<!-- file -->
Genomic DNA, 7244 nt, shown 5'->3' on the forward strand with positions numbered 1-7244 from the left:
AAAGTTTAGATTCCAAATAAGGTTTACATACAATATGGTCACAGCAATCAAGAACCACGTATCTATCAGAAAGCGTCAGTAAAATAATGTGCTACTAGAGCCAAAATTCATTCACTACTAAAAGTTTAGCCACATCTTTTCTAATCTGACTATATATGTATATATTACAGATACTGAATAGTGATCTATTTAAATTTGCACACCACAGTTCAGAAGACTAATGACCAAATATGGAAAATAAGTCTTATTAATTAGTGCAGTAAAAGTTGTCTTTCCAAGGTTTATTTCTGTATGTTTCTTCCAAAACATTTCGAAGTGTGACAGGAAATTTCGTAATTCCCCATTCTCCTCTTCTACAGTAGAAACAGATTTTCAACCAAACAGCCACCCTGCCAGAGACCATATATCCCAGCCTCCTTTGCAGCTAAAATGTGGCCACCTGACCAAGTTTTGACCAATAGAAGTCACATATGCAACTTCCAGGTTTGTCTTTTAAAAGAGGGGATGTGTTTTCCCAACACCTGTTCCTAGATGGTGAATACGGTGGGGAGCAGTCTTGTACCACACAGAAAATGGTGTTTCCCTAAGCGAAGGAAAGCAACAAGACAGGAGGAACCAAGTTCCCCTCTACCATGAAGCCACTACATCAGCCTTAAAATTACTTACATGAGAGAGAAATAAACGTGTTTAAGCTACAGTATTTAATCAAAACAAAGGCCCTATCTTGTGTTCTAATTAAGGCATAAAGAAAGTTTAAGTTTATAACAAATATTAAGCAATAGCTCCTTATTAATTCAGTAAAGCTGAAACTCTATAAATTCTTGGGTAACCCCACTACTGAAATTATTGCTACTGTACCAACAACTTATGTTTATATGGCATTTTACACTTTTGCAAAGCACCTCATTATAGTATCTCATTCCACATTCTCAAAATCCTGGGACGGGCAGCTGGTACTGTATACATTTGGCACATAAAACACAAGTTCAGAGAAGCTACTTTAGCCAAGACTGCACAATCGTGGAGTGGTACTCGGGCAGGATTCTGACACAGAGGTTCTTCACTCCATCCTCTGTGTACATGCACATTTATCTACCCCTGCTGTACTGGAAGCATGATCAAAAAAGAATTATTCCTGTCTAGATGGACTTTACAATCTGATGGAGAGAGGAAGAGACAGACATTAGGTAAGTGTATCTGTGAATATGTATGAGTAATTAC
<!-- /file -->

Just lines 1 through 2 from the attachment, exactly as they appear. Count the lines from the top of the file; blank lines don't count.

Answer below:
Genomic DNA, 7244 nt, shown 5'->3' on the forward strand with positions numbered 1-7244 from the left:
AAAGTTTAGATTCCAAATAAGGTTTACATACAATATGGTCACAGCAATCAAGAACCACGTATCTATCAGAAAGCGTCAGTAAAATAATGTGCTACTAGAGCCAAAATTCATTCACTACTAAAAGTTTAGCCACATCTTTTCTAATCTGACTATATATGTATATATTACAGATACTGAATAGTGATCTATTTAAATTTGCACACCACAGTTCAGAAGACTAATGACCAAATATGGAAAATAAGTCTTATTAATTAGTGCAGTAAAAGTTGTCTTTCCAAGGTTTATTTCTGTATGTTTCTTCCAAAACATTTCGAAGTGTGACAGGAAATTTCGTAATTCCCCATTCTCCTCTTCTACAGTAGAAACAGATTTTCAACCAAACAGCCACCCTGCCAGAGACCATATATCCCAGCCTCCTTTGCAGCTAAAATGTGGCCACCTGACCAAGTTTTGACCAATAGAAGTCACATATGCAACTTCCAGGTTTGTCTTTTAAAAGAGGGGATGTGTTTTCCCAACACCTGTTCCTAGATGGTGAATACGGTGGGGAGCAGTCTTGTACCACACAGAAAATGGTGTTTCCCTAAGCGAAGGAAAGCAACAAGACAGGAGGAACCAAGTTCCCCTCTACCATGAAGCCACTACATCAGCCTTAAAATTACTTACATGAGAGAGAAATAAACGTGTTTAAGCTACAGTATTTAATCAAAACAAAGGCCCTATCTTGTGTTCTAATTAAGGCATAAAGAAAGTTTAAGTTTATAACAAATATTAAGCAATAGCTCCTTATTAATTCAGTAAAGCTGAAACTCTATAAATTCTTGGGTAACCCCACTACTGAAATTATTGCTACTGTACCAACAACTTATGTTTATATGGCATTTTACACTTTTGCAAAGCACCTCATTATAGTATCTCATTCCACATTCTCAAAATCCTGGGACGGGCAGCTGGTACTGTATACATTTGGCACATAAAACACAAGTTCAGAGAAGCTACTTTAGCCAAGACTGCACAATCGTGGAGTGGTACTCGGGCAGGATTCTGACACAGAGGTTCTTCACTCCATCCTCTGTGTACATGCACATTTATCTACCCCTGCTGTACTGGAAGCATGATCAAAAAAGAATTATTCCTGTCTAGATGGACTTTACAATCTGATGGAGAGAGGAAGAGACAGACATTAGGTAAGTGTATCTGTGAATATGTATGAGTAATTAC